Agenda item

Agenda item

Urban Forest Strategy

Cabinet, at its meeting on 15 September , will consider a report on the Urban Forest Strategy. The Committee is asked to consider the report and agree any recommendations thereon.

Councillor Lubna Arshad, Cabinet Member for Parks and Waste Reduction; and  Amanda Ford, Environmental Quality Team Manager, have been invited to attend for this item. 



Councillor Lubna Arshad, Cabinet Member for Parks and Waste Reduction, introduced the report which represented another workstream flowing from the Council’s declaration of a climate emergency. The strategy sought to look at the city’s tree cover and consider how best to manage and develop our urban forest.  The work on the strategy highlighted that there was a correlation between areas of deprivation and lower levels of canopy cover. At its heart was the desirability of having “the right tree in the right place”.  Amanda Ford, Environmental Quality Team Manager, added that the Council was committed to increasing opportunities for biodiversity wherever they arose, something to which tree planting would contribute although it was important  to note that it was not the only means of delivering biodiversity net gain and carbon capture.  Planting trees on important wetlands or species rich grasslands would harm our natural environment as it would destroy these natural habitats and these habitats have been found to sequester more carbon than trees . In addressing the position of the  city as a whole and, therefore land which was not owned by the Council, it would be necessary to encourage other land owners to participate. An important source of funding for this work would be via developers’ contributions coming from developments across the city where there is a requirement to offset the loss of biodiversity. Currently under policy G2 of the Oxford Local Plan 2036 developers are required to ensure that schemes deliver a net biodiversity gain of 5% over the position prior to development.  In many cases this net gain cannot be delivered within the site boundaries and it might well be that the off-setting scheme could include some new habitat creation within the city’s boundaries,  which includes tree planting.   The Committee was very supportive of what the Strategy sought to achieve but raised a number of detailed points.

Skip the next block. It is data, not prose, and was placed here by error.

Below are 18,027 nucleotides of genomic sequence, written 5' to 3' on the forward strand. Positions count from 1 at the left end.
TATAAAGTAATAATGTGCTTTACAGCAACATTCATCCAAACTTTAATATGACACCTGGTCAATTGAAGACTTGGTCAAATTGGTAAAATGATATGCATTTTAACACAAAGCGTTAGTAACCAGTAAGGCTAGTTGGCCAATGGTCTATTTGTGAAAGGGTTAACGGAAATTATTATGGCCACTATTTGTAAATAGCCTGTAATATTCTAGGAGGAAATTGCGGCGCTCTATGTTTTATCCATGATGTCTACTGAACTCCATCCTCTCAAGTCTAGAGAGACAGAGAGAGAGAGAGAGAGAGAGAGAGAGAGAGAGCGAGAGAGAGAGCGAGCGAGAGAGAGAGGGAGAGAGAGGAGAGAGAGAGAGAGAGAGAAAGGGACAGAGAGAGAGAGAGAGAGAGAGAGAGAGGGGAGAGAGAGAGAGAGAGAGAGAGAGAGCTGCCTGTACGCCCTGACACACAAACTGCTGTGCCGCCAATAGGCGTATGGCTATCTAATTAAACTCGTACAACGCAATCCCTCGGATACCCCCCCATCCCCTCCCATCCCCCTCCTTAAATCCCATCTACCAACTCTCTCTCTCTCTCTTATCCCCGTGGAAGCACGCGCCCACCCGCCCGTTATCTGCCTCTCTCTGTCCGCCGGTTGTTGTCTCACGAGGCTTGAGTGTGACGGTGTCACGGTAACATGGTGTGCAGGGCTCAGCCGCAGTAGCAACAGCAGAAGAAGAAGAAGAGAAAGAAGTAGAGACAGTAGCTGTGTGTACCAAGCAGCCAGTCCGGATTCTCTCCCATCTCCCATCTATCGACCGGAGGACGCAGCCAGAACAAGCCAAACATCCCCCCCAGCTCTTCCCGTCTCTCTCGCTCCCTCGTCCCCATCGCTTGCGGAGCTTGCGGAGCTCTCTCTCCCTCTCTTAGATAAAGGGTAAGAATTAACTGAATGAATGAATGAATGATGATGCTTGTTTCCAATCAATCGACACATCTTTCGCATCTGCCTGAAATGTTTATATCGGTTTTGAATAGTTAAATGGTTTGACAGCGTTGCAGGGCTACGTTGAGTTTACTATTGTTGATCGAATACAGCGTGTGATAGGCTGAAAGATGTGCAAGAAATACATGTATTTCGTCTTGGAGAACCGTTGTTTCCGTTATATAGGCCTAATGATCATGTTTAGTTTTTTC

It was noted that the Strategy might conflict with the city’s other ambition to increase the use of electric vehicles; there were reports of residents wishing to remove trees from front gardens to facilitate off street parking and charging. Similarly, paving front gardens for that purpose contributed to flooding risk. The Environmental Quality Team Manager said these wider points would be noted and taken into account in the preparation of the EV charging strategy,  while observing that some trees would be protected by virtue of Tree Protection Orders and, in addition, conservation area consent is required for the removal of any tree within a conservation area

Some existing and well established trees in the city caused problems for residents as they block light and or drop leaves/seeds etc. It was agreed that this intelligence should inform decisions about future tree planting and the principle of the right tree in the right place.

Management of the city’s trees fell to Oxford Direct Services (ODS) and it would be important to ensure that there was capacity to deal with an expanded tree stock. This might be best achieved by inviting ODS to attend a meeting of the Companies Scrutiny Panel.

Given the multi-faceted nature of the Strategy, a table to show which officers were responsible for which aspect of it would be helpful.

Rewilding of arable farmland was a related matter but just one alongside many others which would contribute to increased biodiversity. On balance it was agreed that to highlight it at the expense of others was not desirable.

The Committee resolved to recommend to Cabinet that the Council:

1.    Reviews the policy tensions between garden space and electric charging and develops a considered position on their interaction, and that it reviews its other climate-related strategies for similar unanticipated tensions.

2.    Takes steps to ensure that with greater number of trees being planted, community engagement over proposals is treated as a matter of priority and local residents are given an opportunity to voice their views.

3.    Makes available to councillors and members of the public information on who is responsible for what within the Urban Forest Strategy, and help with understanding who to contact in different scenarios.



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